In order to operate the keyboard, the keyboard tray assembly 10 is slid outwardly from the desk to a position in front of the desk. The front wall 16 is then pivoted downwardly into a generally horizontal position as seen in FIG. 5 so that the user can access the keyboard. The edge 16b of front wall 16 engages the front 14b of bottom wall 14 which acts as a stop for preventing further downward movement of front wall 16. Once front wall 16 is in the lowered or down position, front wall 16 can act as a hand rest for the user when working on the keyboard. Although front wall 16 is shown to be in a horizontal position, front wall 16 may have a slight downward angle.
By positioning the pivot points 32 of hinges 36a/36b within the slotted recesses 28 of front wall 16 below the upper surface of bottom wall 14, the front wall 16 can be positioned closely to bottom wall 14 such that there is a minimal gap therebetween. The gap between front wall 16 and bottom wall 14 is small enough such that most objects stored in tray 10a will not fall through the gap. The slotted recesses 28 also hide the pivot points 32 from view. Securing the mounting portions 15a of the first hinge members 30a to the inner surfaces 19a/19b of side walls 18a/18b eliminates the existence of hinge surfaces on the upper surface 14a of bottom wall 14 and positions mounting portions 15a in a location that will not likely cause injury to the user. In addition, pivotably coupling the mounting portions 13a of the second hinge members 30b to the outside of the first hinge members 30a positions the mounting portions 13a in a location that will also not likely cause injury to the user. The reason is that the mounting portions 13a are located beyond the usable work area of tray 10a in front of side walls 18a/18b (FIG. 6).
The upright orientation of mounting portions 15a also increases the strength of hinges 36a/36b. Mounting portions 15a have a higher moment of inertia and as a result, are stronger when mounted in the upright orientation against side walls 18a/18b instead of being mounted flat onto bottom wall 14. Additionally, the forces exerted on mounting portions 15a tend to be shear forces which are perpendicular to the axes of screws 26. If mounting portions 15a were mounted in a flat manner onto bottom wall 14, the forces which would be exerted on mounting portions 15a would be tensile forces pulling on screws 26 which is undesirable.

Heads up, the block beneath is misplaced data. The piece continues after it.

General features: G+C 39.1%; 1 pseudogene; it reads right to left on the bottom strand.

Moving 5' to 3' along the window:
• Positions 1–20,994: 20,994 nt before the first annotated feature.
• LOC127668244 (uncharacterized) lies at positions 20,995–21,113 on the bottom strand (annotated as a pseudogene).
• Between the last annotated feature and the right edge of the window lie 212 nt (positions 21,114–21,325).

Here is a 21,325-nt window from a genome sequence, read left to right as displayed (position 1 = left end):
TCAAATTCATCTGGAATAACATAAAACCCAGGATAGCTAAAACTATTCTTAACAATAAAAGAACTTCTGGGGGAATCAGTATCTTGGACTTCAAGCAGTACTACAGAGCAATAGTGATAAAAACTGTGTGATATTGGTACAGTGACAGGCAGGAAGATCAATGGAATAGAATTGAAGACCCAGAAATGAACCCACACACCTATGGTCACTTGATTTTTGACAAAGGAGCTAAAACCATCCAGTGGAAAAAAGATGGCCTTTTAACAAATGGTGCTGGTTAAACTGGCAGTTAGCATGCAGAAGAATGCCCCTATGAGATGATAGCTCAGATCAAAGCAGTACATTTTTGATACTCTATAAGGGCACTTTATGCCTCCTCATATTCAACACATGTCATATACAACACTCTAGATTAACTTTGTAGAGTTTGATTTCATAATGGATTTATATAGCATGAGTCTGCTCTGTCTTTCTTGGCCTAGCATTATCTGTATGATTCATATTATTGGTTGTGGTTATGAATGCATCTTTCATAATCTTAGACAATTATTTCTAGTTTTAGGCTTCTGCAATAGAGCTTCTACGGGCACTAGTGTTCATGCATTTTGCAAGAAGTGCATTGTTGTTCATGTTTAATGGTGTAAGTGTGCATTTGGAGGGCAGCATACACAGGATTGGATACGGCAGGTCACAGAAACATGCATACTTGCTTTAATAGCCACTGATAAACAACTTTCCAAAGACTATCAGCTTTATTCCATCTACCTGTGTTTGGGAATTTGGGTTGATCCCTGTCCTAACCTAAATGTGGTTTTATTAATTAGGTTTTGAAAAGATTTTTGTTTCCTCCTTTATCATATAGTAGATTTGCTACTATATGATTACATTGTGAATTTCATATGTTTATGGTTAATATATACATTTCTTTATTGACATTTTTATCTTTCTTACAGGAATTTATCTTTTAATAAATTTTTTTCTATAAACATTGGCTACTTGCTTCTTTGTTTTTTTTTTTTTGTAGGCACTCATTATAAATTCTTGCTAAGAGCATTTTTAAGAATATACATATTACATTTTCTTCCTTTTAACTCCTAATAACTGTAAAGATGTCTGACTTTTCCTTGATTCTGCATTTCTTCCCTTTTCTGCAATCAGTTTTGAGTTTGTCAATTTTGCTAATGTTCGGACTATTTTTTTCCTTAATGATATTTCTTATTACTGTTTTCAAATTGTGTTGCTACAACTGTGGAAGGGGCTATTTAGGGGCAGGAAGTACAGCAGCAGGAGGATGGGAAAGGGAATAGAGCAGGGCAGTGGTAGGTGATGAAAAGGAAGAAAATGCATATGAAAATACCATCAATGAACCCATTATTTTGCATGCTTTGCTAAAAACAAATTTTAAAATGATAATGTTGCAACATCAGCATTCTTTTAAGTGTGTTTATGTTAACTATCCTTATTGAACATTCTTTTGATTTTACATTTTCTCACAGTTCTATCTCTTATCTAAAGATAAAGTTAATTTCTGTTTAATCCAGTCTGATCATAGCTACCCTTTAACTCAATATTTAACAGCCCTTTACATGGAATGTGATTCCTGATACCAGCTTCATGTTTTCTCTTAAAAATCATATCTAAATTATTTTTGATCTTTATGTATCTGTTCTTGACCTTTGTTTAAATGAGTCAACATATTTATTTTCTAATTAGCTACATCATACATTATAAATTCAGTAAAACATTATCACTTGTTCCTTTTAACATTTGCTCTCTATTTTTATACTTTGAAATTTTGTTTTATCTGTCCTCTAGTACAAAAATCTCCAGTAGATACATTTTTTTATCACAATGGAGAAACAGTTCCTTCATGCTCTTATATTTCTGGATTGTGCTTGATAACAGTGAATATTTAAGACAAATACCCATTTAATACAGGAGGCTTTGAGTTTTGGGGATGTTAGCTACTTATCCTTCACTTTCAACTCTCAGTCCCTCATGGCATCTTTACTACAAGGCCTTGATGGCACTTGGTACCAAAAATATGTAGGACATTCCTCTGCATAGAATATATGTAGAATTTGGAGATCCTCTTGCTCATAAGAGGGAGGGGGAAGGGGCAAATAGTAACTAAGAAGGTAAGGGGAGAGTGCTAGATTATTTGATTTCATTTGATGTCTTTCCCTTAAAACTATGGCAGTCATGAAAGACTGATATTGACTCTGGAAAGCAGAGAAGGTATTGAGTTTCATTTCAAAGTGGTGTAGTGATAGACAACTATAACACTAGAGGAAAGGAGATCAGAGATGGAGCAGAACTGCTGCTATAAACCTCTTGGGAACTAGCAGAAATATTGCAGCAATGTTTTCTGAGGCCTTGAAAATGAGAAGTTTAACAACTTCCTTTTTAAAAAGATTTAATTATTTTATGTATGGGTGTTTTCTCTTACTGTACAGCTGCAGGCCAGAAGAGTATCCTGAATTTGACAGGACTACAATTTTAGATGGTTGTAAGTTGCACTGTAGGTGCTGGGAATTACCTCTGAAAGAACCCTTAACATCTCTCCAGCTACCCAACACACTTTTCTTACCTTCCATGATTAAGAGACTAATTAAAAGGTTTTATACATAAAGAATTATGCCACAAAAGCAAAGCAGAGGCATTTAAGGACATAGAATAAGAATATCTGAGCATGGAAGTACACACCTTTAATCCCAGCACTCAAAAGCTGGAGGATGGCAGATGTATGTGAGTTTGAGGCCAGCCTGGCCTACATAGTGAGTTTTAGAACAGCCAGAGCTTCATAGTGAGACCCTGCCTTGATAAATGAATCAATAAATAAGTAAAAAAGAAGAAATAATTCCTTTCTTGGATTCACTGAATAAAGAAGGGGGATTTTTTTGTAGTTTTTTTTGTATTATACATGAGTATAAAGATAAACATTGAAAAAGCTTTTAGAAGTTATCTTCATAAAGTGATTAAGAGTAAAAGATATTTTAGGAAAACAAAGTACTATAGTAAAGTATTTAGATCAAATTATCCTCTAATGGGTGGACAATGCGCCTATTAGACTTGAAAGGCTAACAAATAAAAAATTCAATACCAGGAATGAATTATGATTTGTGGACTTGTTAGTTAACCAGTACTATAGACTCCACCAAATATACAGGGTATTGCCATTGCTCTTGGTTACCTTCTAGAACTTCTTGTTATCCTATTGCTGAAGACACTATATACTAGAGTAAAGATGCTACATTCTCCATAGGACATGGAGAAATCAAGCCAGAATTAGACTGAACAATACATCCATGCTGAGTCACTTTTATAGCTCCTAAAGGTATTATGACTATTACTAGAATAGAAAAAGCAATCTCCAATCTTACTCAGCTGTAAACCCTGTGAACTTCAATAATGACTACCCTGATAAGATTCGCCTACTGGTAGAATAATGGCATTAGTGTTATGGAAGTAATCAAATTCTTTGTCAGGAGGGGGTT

In one preferred embodiment, keyboard tray assembly 10 has a front wall 16 that is about 3 inches high×3/4 inch thick. Recesses 28 within front wall 16 are about 11/4 inches long×1/4 inch wide×1/2 inch deep and extend through the edge 16b of front wall 16. Side walls 18a/18b are about 7/8 inches high and 1 inch wide. The mounting portion 15a of each hinge member 30a is about 21/2 inches long×1/2 inch high. The pivot arm portion 15b extends downwardly from the mounting portion 15a about 1/2 inch. The mounting portion 13a of each hinge member 30b is about 21/4 inches long×5/8 inches wide. The pivot portion 13b extends at a right angle downwardly from mounting portion 13a about 1/2 inch and is 1/2 inch wide. The pivot point 32 is about 5/16 inch below mounting portion 13a. The proximal end of mounting portion 13a is located at a position parallel to pivot point 32 so as not to interfere with the front 14b of bottom wall 14 during rotation (FIGS. 4 and 5). Pivot point 32 is formed by a 1/8 inch diameter pin extending through pivot arm portions 13b/15b. Mounting holes 34 are countersunk within mounting portions 13a/15a so that the heads of screws 26 do not protrude above mounting surfaces 13a/15a.